And these points are all valid and well taken, but I think there’s some middle ground here. Used sparingly, respectfully and in appropriate measure, I think that the value generated from the use of hashtags is substantial enough to warrant their continued use, and it isn’t just hashtags.org that suggests this to me. In fact, I think hashtags.org, in the short term, might do more damage than good, if only because it means people will have to compose messages in unnatural ways to take advantage of the service, and this is never the way to design good software (sorry guys, but I think there’s room to improve the basic track feature yet).
In fact, with the release of the track feature, it became clear that every word used in a post is important and holds value (something that both Jack and Blaine noted in our early discussions). But it’s also true that without certain keywords present in a post, the track feature is useless. In this case in particular, where they provide additional context, I think hashtags serve a purpose. Consider this:
“Tara really rocked that presentation!”
“Tara really rocked that presentation! #barcampblock”
In the latter example, the presence of the hashtag provides two explicit benefits: first, anyone tracking “barcampblock” will get the update, and second, those who don’t know where Tara is presenting will be clued into the context of the post.
In another example:
“300,000 people evacuated in San Diego county now.”
“#sandiegofire: 300,000 people evacuated in San Diego county now.”
Again, the two benefits are present here, demonstrating the value of concatenated hashtags where using the space-separated phrase “San Diego” would not have been caught by the track feature.
What I don’t think is as useful as when I first made my proposal (pre-tracking) is calling out specific words in a post for emphasis (unless you’re referring to a place or airport, but that’s mostly personal preference). For example, revising my previous proposal, I think that this approach is now gratuitous:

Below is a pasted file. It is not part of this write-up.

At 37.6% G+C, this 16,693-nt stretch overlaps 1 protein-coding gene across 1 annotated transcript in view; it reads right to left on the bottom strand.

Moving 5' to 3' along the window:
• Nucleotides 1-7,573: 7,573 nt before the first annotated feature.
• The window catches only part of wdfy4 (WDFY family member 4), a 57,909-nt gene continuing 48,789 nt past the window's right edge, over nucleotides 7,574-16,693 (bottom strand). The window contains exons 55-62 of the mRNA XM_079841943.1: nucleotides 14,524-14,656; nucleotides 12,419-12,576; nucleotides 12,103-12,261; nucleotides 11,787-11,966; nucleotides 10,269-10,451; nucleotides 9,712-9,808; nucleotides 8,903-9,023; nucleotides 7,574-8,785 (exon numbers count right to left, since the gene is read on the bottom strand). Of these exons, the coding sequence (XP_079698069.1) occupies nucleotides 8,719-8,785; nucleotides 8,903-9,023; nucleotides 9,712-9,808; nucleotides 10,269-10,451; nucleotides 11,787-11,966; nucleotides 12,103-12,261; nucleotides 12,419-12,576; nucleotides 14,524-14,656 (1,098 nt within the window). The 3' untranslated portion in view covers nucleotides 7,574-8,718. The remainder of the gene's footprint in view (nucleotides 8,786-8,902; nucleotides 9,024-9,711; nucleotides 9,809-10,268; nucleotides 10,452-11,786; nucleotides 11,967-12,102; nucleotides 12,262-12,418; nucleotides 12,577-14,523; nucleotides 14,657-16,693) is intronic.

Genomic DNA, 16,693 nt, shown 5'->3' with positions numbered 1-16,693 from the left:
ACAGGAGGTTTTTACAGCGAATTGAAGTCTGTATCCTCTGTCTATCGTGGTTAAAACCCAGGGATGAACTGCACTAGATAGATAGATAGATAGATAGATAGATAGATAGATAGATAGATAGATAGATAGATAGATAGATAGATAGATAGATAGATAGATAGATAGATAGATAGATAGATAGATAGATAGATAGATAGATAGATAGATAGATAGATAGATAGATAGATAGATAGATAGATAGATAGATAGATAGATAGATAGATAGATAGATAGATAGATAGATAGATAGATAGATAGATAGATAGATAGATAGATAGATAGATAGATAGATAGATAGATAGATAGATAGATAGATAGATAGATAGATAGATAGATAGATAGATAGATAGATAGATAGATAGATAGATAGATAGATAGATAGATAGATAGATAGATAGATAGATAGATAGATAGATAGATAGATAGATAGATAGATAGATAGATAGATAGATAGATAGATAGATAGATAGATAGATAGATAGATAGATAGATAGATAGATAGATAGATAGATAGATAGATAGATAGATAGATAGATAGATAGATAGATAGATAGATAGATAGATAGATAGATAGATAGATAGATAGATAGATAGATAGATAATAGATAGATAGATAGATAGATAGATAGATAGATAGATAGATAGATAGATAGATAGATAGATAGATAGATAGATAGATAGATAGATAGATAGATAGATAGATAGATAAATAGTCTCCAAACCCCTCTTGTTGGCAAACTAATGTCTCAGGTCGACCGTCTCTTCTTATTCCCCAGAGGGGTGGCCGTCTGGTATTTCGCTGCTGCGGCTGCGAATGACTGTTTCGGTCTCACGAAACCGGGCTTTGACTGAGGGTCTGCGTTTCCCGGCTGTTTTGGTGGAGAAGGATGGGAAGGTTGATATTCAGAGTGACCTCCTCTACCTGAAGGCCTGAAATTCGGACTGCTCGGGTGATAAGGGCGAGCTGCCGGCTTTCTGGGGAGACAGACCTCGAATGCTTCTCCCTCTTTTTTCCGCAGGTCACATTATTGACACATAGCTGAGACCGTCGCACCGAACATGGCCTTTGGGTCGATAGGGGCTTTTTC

“Eating #popcorn at #Batman in #IMAX.”
Removing the hashes doesn’t actually reduce the meaning of this post, nor does it affect the tracking feature. And, leaving them out makes the whole update look much better:
“Eating popcorn at Batman in IMAX.”
If you wanted to give your friends some idea of where you are, it might be okay to use:
“Eating popcorn at Batman in IMAX at #Leows.”
…but even still, the hash is not wholly necessary, if only to help denote some specialness to the term “Leows”.
So, with that, I’m thrilled to see hashtags.org get off the ground, but it’s use should not interfere with the conventional use of Twitter. As well, they provide additional value when used conservatively, at least until there is a better way to insert metadata into a post.
As with most technology development, it’s best to iterate quickly, try a bunch of things (rather than just talk about them) and see what actually sticks. In the case of hashtags, I think we’re gradually getting to a pretty clear and useful application of the idea, if not the perfect implementation so far. Anyway, this kind of “conversational development” that allows the best approach to emerge over time while smoothing out the rough edges of an original idea seems to be a pretty effective way to go about making change, and it’s promising to see efforts like hashtags.org take a simple — if not controversial — proposal, and push it forward yet another step.